Here Claire Bryden shares some ideas and resources about how we can share stuff and work together…
So you want to simplify your lifestyle, and reach out to your neighbours and local community. Maybe you want to learn a new skill, or your drill has broken and you don’t want to splash out on a new one, or you have a drill gathering dust in the cupboard. Or you want to do something new, but it’s hard work to make things happen by yourself, and you would like the assurance that others share your vision or have the skills and willingness to help.
More and more websites are being developed that are enabling people to get in touch with each other. And the best are bringing people together in real life too.
“I want to share my stuff and skills with other people, and they have stuff and skills that I need too”
Local Exchange Trading Systems or Schemes have been around for a long time. They are local networks in which people exchange all kinds of goods and services with one another, without the need for money. LETS use a system of community credits, so that direct exchanges do not have to be made. People earn LETS credits by providing a service, and can then spend the credits on whatever is offered by others on the scheme: for example childcare, transport, food, home repairs or the hire of tools and equipment. And the service is usually valued by time, so for example an hour of childcare will ‘cost’ the same as an hour of home repairs. Contact details for LETS in Ox, Bucks and Berks.
Ecomodo lets you “lend and borrow each other’s everyday objects, skills and spaces with confidence.” They’ve thought carefully about the ‘with confidence’: the borrower and the item is rated after each transaction; lenders can request security deposits; they offer insurance. You can create a ‘lending circle’ in your neighbourhood, so it is closely tied to real world communities. For example, Low Carbon West Oxford has a lending circle.
Bid & Borrow is very similar, but I think less user-friendly. Again, you can create a ‘sharing network’ in your neighbourhood, and on both sites you can post a wanted ad. Companies can advertise their goods for hire, but I think this detracts, and Bid & Borrow’s local search doesn’t work well. But still, there might be something you need here that isn’t on Ecomodo.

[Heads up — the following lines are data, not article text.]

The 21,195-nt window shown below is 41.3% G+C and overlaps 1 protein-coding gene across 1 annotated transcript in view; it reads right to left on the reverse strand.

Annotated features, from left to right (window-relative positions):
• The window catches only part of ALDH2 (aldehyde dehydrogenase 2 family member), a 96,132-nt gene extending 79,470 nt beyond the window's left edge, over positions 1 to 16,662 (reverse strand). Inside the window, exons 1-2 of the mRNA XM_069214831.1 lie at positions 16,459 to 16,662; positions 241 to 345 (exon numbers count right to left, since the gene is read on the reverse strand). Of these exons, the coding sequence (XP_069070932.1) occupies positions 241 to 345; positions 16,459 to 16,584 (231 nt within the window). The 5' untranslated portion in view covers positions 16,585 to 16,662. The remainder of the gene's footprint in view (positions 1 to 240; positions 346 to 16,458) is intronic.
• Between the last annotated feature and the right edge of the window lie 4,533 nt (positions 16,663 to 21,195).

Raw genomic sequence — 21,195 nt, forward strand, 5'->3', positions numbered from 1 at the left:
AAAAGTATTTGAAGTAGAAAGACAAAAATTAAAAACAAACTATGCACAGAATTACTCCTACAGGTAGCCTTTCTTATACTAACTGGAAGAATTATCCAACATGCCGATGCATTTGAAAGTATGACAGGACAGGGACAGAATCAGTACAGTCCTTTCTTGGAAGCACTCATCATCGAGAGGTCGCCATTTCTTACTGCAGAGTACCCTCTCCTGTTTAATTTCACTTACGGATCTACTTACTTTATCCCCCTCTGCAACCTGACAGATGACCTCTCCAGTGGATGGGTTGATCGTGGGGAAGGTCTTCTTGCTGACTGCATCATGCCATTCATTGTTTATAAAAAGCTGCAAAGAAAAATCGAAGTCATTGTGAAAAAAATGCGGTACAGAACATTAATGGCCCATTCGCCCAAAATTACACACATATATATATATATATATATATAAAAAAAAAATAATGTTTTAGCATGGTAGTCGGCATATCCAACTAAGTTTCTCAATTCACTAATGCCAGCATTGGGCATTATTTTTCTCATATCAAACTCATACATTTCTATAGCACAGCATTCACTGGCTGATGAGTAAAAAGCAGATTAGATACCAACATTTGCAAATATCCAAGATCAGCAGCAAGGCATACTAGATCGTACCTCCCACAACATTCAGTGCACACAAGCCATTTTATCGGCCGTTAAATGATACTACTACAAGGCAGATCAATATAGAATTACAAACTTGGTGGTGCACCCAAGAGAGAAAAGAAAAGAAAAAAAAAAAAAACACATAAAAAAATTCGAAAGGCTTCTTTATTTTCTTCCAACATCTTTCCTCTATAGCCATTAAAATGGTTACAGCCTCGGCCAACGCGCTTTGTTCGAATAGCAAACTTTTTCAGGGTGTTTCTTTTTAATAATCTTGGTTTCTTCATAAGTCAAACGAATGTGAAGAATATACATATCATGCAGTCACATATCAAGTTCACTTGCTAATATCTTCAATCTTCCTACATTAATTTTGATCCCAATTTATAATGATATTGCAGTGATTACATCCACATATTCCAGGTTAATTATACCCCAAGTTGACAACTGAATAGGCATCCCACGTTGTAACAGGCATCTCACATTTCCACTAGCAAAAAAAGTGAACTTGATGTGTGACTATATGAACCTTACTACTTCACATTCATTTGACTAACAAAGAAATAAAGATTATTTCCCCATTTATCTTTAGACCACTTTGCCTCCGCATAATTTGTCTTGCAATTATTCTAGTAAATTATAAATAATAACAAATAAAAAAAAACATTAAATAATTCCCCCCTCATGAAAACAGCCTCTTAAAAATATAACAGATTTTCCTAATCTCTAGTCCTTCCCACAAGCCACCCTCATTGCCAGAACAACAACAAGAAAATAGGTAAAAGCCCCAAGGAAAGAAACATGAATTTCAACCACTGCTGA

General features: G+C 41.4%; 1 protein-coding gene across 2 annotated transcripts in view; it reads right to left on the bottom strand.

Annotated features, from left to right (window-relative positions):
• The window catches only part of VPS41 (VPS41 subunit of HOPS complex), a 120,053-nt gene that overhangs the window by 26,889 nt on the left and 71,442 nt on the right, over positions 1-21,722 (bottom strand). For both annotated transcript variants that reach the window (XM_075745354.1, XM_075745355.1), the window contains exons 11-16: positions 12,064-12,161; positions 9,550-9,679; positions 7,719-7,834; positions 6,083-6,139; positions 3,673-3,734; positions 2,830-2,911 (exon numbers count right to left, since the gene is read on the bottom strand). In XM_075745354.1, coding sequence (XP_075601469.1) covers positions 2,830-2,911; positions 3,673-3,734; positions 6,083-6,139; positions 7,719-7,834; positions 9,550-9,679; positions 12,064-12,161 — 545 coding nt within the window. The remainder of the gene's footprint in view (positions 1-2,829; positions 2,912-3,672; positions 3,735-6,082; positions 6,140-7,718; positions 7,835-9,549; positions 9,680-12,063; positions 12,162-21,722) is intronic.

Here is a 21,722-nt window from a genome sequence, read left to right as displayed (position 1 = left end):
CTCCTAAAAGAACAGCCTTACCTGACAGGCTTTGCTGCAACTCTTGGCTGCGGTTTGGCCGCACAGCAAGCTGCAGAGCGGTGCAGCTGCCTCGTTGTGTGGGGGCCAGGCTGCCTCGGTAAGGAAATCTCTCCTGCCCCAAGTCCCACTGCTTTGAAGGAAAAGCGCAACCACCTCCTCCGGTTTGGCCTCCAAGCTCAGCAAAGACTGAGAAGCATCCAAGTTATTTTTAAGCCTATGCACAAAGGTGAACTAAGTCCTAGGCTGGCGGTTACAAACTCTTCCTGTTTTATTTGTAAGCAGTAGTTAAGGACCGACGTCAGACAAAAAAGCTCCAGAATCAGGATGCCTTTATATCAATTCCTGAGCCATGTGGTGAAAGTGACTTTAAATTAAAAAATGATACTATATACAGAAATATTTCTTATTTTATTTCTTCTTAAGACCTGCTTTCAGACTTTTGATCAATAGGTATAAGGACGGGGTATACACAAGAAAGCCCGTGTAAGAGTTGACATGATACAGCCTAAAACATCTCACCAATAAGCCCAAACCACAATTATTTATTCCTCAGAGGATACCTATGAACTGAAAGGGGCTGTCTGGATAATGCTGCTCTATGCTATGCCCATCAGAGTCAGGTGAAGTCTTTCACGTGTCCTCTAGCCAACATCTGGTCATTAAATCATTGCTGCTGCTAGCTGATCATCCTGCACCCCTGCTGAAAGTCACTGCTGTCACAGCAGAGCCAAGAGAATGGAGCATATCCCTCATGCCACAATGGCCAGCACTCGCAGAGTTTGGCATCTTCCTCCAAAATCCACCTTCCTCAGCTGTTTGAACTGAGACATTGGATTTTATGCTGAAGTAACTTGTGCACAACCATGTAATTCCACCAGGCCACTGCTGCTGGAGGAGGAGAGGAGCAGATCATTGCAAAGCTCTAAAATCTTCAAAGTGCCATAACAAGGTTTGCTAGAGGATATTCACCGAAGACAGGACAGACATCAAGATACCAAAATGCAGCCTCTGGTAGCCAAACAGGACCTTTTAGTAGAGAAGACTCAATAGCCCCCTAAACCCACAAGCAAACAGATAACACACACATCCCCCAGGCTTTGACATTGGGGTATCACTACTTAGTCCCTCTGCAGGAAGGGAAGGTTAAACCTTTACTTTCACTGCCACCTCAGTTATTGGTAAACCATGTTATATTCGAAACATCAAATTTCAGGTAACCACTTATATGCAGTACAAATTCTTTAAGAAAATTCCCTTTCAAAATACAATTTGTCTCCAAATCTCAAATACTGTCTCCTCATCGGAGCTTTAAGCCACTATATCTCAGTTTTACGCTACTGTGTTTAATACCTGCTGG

Finally, there’s Streetbank. It’s the simplest of the sites, which might be a benefit. There are no lending circles; you get to see people within one mile of you, and all their things. There is no mention of ‘confidence’ or charging for items, but then maybe we need to trust people more and get away from money-based transactions. And you when you register, it is a condition that you add one thing that you would be prepared to help with, lend or give away; you can’t get away with not participating.
“I’ve got all this stuff I want to get rid of, but I don’t want it just to go into landfill”
Freecycle groups match people who have things they want to get rid of with people who can use them. You can either offer something, or post a ‘wanted’ message. They say: “Our goal is to keep usable items out of landfills… Another benefit of using Freecycle is that it encourages us to get rid of junk that we no longer need and promote community involvement in the process.” I wanted to get rid of the white gravel in my garden, so I offered it on Freecycle. Almost immediately, someone who wanted it got in contact, and they even took it all up for me! Freecycle groups in Ox, Bucks and Berks
There are websites which offer online swapping, such as Swapshop or a section of Gumtree. But there are also lots of swapshops happening in real life. There’s often no actual swapping involved. Just bring along stuff you don’t want and/or take away someone else’s stuff you do. Community Action Groups maintain a diary of swapshops in Oxfordshire. Is there anything similar in Berkshire or Buckinghamshire?
Read part 2 here